By: Steve Smith
INYO MOUNTAINS EXPLORATORY
McElvoy Canyon extends precipitously down the eastern side of the Inyo Range. It is the canyon directly east of Mt. Inyo and makes a steep descent from the Inyo Crest at 10,000+ feet down into Saline Valley where it reaches the valley bottom at 1,600 feet. I knew of some people who had walked up into the canyon for a mile from the bottom and they told of being stopped by a high waterfall from going any farther up-canyon. Interesting, they reported the remains of an old wire and wood ladder at the bottom of the falls.
In October, I had a chance to descend McElvoy Canyon and find out what was there. For the BLM, I coordinated a two day volunteer project at the Keynot mine which is located at 8,200' on the east side of Keynot Peak. Our project was to continue work started last April and involved cleaning up mining debris and repair an old cabin at the mine. Twelve members of Friends of the Inyo WSA and the Desert Survivors joined me on the project.
Two small cabins at the top of the Keynot mine were damaged in a rock avalanche about five years ago. One was completely demolished and its debris scattered over a wide area. The second cabin was mostly intact but had several boulders inside and some structural damage. The group spent two days cleaning up the debris and started repairs on the remaining cabin. The inside was cleaned out and the walls and roof supports repaired.
The remaining cabin is not yet weather proof but should remain standing and now provides a shelter for backpackers to the area. We also put all the numerous mining artifacts from the two cabins that had been scattered by the avalanche into the remaining cabin with a plan to use it to preserve and interpret the area's history. Future plans are to complete the cabin repairs and put in some interpretive materials on the area's history, natural resources and present day management.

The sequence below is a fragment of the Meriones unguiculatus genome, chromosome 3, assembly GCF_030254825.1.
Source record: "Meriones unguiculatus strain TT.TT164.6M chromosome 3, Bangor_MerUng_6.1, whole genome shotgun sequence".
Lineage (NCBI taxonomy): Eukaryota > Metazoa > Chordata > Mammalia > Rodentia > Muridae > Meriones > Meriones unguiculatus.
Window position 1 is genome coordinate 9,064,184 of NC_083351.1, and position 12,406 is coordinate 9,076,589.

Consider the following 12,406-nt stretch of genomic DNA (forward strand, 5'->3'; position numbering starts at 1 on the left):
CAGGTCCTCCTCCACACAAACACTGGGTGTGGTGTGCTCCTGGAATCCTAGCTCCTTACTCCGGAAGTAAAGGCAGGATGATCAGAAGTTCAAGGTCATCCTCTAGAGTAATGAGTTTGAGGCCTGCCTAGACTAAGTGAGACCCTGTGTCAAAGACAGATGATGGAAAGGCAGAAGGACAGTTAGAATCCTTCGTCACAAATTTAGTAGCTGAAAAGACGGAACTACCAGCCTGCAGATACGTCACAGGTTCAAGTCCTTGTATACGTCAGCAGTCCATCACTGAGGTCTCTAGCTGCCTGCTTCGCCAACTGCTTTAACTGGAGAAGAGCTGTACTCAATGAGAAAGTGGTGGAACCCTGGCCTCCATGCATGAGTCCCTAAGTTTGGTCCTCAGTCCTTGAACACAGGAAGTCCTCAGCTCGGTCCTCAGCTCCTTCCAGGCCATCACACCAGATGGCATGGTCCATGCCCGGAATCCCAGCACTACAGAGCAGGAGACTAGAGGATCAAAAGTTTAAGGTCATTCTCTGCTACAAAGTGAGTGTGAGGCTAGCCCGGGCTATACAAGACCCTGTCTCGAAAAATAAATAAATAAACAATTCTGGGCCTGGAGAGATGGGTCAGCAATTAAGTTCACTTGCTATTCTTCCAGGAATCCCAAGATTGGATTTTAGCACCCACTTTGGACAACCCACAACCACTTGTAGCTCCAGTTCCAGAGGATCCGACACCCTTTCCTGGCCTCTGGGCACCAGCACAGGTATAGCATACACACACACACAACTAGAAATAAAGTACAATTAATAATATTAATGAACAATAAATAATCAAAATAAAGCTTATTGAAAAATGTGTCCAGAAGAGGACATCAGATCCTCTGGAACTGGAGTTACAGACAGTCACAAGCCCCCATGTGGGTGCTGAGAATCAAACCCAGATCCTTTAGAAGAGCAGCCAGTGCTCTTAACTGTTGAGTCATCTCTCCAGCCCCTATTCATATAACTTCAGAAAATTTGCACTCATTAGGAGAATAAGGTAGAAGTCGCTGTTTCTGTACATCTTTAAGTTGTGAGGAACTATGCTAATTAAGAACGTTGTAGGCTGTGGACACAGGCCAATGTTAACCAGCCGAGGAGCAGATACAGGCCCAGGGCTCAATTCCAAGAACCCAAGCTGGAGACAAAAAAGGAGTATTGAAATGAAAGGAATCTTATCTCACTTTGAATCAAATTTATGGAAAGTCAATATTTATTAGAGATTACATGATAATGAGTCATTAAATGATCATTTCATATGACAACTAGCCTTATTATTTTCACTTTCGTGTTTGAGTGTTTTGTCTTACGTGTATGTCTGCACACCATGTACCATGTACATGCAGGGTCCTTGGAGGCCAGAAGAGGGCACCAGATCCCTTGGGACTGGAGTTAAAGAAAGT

The descent of McElvoy Canyon was scheduled for the next two days over the weekend. McElvoy Canyon is the next canyon north of Keynot Canyon and on Saturday morning, eight of the group decided to go for the McElvoy Canyon descent while three decided it would take longer than they wanted to so they headed down the Keynot ridgeline trail. This seven-mile trail leads east from the Keynot mine and follows the ridgeline on a historic mining trail down into Saline Valley.
Carrying six ropes and plenty of rappelling gear, the eight of us climbed 1,000' up from the Keynot mine and attained the Keynot Canyon - McElvoy Canyon ridgeline at 9,000'. From there, it was an arduous straight down-slope scree decent for 3,000' to reach the McElvoy Canyon floor at 6,000'. At that point, there was a small flowing stream and lots of thick brush. The brush looked formidable. Fortunately, unlike, Beveridge Canyon, the canyon bottom is a little wider so we could frequently skirt the brush. Also, the remnants of an old mining trail could be followed along some stretches where it was out of the brush and was still intact. This old trail came in from above where we had intersected the canyon bottom - my guess is that at some point it turned northward and connected up with the Pat Keyes trail to the north which comes up out of Owens Valley to the north of Mt. Inyo.